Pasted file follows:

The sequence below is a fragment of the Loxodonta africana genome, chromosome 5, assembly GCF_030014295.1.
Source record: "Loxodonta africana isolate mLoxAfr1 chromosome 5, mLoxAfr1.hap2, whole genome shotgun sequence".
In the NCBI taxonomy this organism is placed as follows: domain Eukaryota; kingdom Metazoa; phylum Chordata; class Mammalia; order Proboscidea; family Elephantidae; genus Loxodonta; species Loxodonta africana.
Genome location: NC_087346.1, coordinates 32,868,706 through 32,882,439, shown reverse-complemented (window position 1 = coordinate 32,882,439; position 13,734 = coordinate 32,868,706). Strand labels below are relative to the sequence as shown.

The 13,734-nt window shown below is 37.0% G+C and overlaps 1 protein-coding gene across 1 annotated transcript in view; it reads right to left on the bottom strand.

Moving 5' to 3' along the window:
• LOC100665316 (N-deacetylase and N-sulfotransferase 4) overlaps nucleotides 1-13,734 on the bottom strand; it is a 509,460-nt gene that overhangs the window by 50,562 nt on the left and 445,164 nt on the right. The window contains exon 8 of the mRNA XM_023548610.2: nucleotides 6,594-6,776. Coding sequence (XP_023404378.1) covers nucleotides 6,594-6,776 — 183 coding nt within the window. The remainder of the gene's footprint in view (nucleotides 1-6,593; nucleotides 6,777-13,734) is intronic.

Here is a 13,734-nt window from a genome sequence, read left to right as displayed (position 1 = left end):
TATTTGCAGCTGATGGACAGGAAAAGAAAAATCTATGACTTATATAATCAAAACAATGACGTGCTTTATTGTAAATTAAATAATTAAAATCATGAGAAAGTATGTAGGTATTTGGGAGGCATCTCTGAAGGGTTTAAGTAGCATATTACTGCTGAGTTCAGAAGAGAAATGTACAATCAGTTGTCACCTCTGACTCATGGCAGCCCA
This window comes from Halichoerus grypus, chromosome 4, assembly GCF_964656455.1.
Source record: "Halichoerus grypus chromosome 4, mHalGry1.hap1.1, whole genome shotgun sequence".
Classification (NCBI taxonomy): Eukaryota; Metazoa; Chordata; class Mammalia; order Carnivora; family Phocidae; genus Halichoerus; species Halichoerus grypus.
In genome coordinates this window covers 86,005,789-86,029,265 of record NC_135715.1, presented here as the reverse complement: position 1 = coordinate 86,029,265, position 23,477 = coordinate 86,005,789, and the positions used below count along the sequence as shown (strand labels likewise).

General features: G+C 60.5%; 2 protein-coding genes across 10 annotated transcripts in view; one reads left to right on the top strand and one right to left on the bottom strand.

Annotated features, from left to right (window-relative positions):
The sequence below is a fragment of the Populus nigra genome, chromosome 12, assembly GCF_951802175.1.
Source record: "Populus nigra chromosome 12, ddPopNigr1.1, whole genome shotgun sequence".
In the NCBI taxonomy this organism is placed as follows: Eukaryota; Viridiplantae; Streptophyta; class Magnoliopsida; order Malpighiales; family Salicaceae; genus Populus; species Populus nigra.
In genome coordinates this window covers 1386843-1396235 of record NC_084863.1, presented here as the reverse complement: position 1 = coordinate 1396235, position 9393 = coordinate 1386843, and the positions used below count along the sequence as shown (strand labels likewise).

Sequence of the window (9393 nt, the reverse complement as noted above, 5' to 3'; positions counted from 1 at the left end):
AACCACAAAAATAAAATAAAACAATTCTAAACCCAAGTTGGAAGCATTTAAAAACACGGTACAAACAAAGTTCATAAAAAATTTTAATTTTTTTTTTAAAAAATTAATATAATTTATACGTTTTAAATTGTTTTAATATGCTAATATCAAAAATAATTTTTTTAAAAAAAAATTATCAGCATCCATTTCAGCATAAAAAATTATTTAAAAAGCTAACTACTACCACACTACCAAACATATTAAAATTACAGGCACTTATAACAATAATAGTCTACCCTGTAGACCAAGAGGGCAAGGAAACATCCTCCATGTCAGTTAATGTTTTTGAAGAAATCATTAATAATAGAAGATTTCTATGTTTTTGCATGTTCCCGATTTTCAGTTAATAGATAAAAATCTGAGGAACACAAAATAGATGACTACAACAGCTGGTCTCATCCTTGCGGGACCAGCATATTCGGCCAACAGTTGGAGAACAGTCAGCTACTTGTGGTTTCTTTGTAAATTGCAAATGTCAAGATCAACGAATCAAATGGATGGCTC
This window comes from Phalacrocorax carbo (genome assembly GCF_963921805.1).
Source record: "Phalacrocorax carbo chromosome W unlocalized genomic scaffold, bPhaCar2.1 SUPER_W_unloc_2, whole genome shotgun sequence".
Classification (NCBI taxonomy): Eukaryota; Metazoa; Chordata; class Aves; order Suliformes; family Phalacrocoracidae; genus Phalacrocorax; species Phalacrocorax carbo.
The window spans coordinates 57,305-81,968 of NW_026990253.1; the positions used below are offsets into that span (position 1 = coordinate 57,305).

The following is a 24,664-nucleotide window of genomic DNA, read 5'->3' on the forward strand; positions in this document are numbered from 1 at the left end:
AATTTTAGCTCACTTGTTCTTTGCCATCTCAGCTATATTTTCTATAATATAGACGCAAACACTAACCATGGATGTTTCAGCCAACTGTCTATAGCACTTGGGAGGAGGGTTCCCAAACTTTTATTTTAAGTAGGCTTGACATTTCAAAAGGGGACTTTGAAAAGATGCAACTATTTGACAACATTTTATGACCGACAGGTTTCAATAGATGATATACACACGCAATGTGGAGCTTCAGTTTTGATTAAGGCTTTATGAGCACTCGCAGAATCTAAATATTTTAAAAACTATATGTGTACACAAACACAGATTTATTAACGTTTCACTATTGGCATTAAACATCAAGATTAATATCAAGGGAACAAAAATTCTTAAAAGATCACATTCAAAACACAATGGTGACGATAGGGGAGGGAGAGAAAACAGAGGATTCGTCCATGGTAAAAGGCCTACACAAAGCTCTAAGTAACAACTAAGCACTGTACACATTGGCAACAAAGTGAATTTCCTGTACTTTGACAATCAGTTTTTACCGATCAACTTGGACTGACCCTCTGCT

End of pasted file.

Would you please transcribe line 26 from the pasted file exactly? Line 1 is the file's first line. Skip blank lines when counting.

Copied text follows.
The following is a 24,664-nucleotide window of genomic DNA, read 5'->3' on the forward strand; positions in this document are numbered from 1 at the left end: